1. Set the mood. Turn up the lighting in your kitchen and dining room. Dim lights make food look more attractive, which encourages binge eating.
Music may help curb stress-related eating; it can fill an inner need that might otherwise lead to overeating. If you have a certain song or CD that you know calms you down, keep it on hand.
2. Go blue. Avoid painting the walls red, yellow and orange in the kitchen and dining areas; these colors may make us hungry! If your walls aren’t blue and repainting is just too much work, use blue silverware, blue plates, napkins, or place mats to help get the same non-hungry effect.
Use blue lights in your kitchen or dining room. In a study published in Contract magazine, gala attendees who dined in a blue room ate 33 percent less than those who ate in a yellow or red room. Blue lights make food look less appealing, while warmer colors, especially yellow, have the opposite effect. Fast-food restaurants have known and used this fact for decades, which is why almost all of them have yellowish interiors — they want you to eat more.
3. Downsize. Extensive diet research shows that people eat what's put on their plates — even if it's more than they need to satisfy their hunger. If you have huge dinner plates, buy smaller dishes for your home.
Buy smaller glasses so you don’t consume too many liquid calories. It’s more difficult to exercise portion control when you’re pouring into a large glass. Use smaller juice glasses and stay away from oversized wine glasses.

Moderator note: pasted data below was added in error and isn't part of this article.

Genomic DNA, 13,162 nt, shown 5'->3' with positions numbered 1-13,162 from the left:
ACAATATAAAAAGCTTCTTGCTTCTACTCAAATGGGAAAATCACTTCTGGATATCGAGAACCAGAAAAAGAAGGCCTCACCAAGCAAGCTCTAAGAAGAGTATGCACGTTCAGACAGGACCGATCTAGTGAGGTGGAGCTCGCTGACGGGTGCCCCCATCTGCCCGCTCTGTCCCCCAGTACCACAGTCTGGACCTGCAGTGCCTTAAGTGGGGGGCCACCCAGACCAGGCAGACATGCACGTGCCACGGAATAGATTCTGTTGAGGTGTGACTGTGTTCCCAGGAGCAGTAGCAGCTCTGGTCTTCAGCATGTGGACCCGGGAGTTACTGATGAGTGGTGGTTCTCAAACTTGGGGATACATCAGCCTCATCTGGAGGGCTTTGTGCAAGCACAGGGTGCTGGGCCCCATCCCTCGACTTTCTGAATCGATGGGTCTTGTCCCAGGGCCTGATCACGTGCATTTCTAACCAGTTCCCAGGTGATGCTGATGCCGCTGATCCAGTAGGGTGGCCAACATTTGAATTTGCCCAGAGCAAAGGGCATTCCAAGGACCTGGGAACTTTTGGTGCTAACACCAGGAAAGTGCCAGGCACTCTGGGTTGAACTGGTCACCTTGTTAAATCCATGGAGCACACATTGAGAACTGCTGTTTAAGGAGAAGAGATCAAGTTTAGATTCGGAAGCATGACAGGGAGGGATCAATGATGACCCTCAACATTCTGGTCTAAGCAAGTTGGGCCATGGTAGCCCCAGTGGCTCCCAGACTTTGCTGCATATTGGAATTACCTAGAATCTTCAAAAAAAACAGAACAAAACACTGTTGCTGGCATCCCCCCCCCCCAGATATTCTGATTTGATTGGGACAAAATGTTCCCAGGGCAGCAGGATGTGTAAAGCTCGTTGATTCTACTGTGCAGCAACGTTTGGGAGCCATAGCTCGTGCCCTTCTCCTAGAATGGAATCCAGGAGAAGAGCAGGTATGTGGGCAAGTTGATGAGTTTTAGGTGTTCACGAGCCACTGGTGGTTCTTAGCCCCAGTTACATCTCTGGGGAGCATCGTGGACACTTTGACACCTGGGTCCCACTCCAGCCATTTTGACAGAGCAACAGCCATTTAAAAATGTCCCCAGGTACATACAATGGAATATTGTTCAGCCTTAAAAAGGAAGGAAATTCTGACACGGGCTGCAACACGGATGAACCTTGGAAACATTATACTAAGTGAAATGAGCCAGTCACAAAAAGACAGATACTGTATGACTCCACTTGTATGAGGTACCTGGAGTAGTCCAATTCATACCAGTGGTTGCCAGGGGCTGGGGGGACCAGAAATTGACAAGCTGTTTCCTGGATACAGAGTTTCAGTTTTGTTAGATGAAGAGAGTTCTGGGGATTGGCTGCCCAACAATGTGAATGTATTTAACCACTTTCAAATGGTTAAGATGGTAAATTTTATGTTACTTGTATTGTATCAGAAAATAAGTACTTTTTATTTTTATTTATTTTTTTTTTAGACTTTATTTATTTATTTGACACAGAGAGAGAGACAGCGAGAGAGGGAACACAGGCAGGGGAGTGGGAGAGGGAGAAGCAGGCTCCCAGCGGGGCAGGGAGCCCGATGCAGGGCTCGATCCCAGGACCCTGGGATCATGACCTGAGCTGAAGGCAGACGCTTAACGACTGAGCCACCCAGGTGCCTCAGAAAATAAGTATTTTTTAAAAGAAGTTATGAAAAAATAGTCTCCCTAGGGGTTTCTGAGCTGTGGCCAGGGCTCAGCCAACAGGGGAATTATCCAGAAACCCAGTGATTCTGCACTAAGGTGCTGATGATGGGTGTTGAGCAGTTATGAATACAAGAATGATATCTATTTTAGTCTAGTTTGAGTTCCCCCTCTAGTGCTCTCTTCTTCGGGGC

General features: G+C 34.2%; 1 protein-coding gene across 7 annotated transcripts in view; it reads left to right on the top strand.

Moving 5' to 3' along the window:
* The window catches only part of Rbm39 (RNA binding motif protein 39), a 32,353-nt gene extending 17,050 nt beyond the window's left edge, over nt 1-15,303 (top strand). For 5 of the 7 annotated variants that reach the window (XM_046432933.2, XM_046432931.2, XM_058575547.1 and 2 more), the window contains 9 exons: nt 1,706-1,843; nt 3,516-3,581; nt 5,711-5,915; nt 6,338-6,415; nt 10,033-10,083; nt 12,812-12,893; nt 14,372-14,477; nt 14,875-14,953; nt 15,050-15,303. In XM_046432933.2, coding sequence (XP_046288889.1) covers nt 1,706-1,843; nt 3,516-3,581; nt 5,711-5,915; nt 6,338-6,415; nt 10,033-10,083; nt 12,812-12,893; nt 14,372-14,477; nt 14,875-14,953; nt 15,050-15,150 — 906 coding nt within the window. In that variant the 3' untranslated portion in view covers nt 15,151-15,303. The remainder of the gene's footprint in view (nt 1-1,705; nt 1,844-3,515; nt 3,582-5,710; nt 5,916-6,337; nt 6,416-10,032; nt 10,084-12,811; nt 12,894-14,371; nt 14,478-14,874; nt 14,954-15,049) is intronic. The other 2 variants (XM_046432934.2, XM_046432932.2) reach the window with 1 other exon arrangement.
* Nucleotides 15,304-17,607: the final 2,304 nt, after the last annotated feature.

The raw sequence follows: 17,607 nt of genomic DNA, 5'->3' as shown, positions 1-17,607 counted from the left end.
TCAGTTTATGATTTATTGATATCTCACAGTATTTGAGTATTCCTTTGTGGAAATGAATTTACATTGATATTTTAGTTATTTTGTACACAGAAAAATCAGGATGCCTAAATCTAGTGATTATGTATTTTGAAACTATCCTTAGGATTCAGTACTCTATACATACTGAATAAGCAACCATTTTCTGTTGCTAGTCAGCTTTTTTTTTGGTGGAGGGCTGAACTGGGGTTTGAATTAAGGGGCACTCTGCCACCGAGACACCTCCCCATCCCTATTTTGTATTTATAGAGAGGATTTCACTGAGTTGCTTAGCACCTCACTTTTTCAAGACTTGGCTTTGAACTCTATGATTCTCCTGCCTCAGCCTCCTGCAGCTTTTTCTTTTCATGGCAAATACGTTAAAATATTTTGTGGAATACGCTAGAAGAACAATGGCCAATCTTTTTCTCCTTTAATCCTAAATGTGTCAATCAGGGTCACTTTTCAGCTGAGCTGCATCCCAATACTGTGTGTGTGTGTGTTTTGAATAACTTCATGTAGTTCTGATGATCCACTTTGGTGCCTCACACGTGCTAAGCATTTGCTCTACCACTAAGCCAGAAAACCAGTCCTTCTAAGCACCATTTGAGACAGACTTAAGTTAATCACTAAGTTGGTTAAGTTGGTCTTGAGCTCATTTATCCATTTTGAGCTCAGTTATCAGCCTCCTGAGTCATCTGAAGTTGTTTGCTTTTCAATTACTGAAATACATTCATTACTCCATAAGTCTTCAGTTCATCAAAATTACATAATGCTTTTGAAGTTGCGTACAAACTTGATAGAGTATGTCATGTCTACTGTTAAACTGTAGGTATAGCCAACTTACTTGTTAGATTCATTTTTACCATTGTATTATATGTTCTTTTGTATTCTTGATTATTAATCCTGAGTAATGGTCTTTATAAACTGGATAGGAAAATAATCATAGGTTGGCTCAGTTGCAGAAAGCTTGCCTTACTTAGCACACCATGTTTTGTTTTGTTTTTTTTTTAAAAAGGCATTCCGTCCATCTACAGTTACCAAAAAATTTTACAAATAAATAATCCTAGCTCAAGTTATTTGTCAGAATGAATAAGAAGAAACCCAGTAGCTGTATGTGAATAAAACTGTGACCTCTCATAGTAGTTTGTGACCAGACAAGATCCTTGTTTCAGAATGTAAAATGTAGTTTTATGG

4. Stay out of the kitchen. Many people talk on the kitchen phone and work at the kitchen table. They're always around food, which increases their likelihood of eating.
Just like you sleep better when you don’t work in your bed, you’ll eat better if you don’t work in your kitchen. Don’t confuse the space.
5. Spray lavender on your bed pillows. Studies show that natural remedies like lavender can help promote healthy sleep cycles, which in turn may help promote weight loss. People who sleep five hours a night versus the recommended seven to eight hours are 50 percent more likely to be obese.
6. Spray jasmine around the house. Peppermint or jasmine scents have been linked to increased energy and alertness. Burn a candle or spray the scent around your home to help boost your energy.
7. Keep simple workout equipment around the house. Having dumbbells or a yoga mat sitting around will help keep exercise on your mind. If you’re watching television in the evening and you see your dumbbells, you may be more inclined to pick them up and do a few sets of exercises than if they were hidden away in the closet.
Also, if you have stairs, take advantage of them! The average person can burn 105 calories taking the stairs up and down for 15 minutes. If you do that every day for a week you'll burn at least 735 calories.
8. Get rid of "fat clothes." Women often have clothes that span in sizes; this makes it easy to gain weight back because you’re using the wide range of sizes as a safety net. Clean out your closet and get rid of the clothes that are bigger in size.
9. Decorate slim. Keep a magazine clipping (Women's Health?) on your fridge. Use the visual to help you imagine how you will feel when you achieve your goal.
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